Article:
Spring 2020

Signifying, Sermonizing, and Storytelling: African American Rhetorical Theory

Listed in: Black Studies, as BLST-115  |  English, as ENGL-292


Derek G. Handley (Section 01)


(Offered as ENGL 292 and BLST 115) This course is intended as an informed introduction to African American rhetoric, which is defined as the “communicative practices, and persuasive strategies rooted in freedom struggles by people of African ancestry in America” (Jackson and Richardson). The readings and discussions will familiarize students with various contemporary theorists whose ideas broaden contemporary conceptualization of African American rhetoric. The course will focus on representative writers, canonical texts, and theoretical debates within the field. By the end of the course, students will have a richer understanding of how rhetoric is a tool of social change encompassing a variety of written, visual, and verbal communication strategies. Readings will include major twentieth-century thinkers such as Keith Gilyard, Cornel West, Maulana Karenga, Mark McPhail, Molefi Kete Asante, and Geneva Smitherman.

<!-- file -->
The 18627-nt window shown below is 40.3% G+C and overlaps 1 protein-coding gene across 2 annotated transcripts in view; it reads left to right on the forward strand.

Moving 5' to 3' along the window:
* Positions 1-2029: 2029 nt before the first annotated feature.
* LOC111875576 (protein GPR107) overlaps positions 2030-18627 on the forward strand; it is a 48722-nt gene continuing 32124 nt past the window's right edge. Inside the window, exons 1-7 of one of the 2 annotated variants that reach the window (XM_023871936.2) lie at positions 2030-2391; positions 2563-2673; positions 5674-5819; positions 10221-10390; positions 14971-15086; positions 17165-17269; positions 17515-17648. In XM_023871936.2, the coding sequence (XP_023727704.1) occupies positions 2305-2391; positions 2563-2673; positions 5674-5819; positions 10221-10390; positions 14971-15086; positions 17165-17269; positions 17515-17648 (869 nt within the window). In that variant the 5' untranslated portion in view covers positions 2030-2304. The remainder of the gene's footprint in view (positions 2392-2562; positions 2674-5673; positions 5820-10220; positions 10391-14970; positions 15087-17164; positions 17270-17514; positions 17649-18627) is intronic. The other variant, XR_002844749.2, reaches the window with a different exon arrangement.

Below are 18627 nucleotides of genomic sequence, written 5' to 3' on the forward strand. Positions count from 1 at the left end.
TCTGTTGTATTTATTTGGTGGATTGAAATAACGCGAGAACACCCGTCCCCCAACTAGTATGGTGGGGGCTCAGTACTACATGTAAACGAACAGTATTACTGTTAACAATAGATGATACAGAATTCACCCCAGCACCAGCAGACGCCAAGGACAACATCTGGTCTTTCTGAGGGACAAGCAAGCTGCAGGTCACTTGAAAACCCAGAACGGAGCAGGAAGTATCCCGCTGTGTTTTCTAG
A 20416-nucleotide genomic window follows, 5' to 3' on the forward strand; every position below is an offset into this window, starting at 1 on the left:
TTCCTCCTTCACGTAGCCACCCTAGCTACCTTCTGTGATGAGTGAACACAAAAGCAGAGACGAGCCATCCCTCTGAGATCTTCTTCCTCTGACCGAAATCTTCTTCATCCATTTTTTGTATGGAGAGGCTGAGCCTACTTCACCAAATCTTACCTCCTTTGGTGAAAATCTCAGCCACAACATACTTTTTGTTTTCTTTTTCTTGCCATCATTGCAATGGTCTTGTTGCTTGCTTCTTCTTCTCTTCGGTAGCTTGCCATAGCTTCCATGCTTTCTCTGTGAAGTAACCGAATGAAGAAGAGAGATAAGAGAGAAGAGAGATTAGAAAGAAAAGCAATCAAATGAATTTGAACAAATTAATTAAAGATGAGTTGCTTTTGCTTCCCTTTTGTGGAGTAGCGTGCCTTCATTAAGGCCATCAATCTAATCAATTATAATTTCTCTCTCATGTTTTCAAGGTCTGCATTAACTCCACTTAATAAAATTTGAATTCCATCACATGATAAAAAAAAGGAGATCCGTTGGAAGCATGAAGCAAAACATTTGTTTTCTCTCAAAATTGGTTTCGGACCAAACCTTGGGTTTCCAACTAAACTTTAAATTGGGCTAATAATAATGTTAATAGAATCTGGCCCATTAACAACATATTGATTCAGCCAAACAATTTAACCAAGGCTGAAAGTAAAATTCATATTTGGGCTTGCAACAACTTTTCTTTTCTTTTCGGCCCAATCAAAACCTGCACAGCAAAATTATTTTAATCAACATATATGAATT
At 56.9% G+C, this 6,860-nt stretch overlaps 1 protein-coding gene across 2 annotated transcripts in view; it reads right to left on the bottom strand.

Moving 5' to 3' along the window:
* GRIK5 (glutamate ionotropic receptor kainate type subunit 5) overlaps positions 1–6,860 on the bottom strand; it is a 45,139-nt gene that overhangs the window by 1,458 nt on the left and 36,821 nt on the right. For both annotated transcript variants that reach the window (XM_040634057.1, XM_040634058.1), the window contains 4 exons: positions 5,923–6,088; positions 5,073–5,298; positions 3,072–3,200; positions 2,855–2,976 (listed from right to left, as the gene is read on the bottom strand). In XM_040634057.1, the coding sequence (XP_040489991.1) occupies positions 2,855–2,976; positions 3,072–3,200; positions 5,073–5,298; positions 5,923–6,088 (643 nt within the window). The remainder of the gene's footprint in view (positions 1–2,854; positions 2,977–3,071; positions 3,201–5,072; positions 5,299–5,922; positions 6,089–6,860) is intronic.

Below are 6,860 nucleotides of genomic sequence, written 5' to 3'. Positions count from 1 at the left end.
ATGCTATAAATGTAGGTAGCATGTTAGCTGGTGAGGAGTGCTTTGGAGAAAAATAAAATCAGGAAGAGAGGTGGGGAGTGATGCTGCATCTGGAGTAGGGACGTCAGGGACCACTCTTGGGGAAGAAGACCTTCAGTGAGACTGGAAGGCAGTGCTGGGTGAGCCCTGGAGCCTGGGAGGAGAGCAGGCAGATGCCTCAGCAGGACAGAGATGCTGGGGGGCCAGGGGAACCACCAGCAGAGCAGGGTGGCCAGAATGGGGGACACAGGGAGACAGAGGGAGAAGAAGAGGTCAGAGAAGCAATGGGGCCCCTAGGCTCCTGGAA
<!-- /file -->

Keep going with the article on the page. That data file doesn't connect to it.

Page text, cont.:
Limited to 20 students. Spring semester. Visiting Professor Handley.

If Overenrolled: Preference given to undeclared sophomores and to English and Black Studies majors.


Attention to Issues of Class, Attention to Issues of Gender and Sexuality, Attention to Issues of Race, Attention to Issues of Social Justice, Attention to Writing


2022-23: Not offered
Other years: Offered in Spring 2020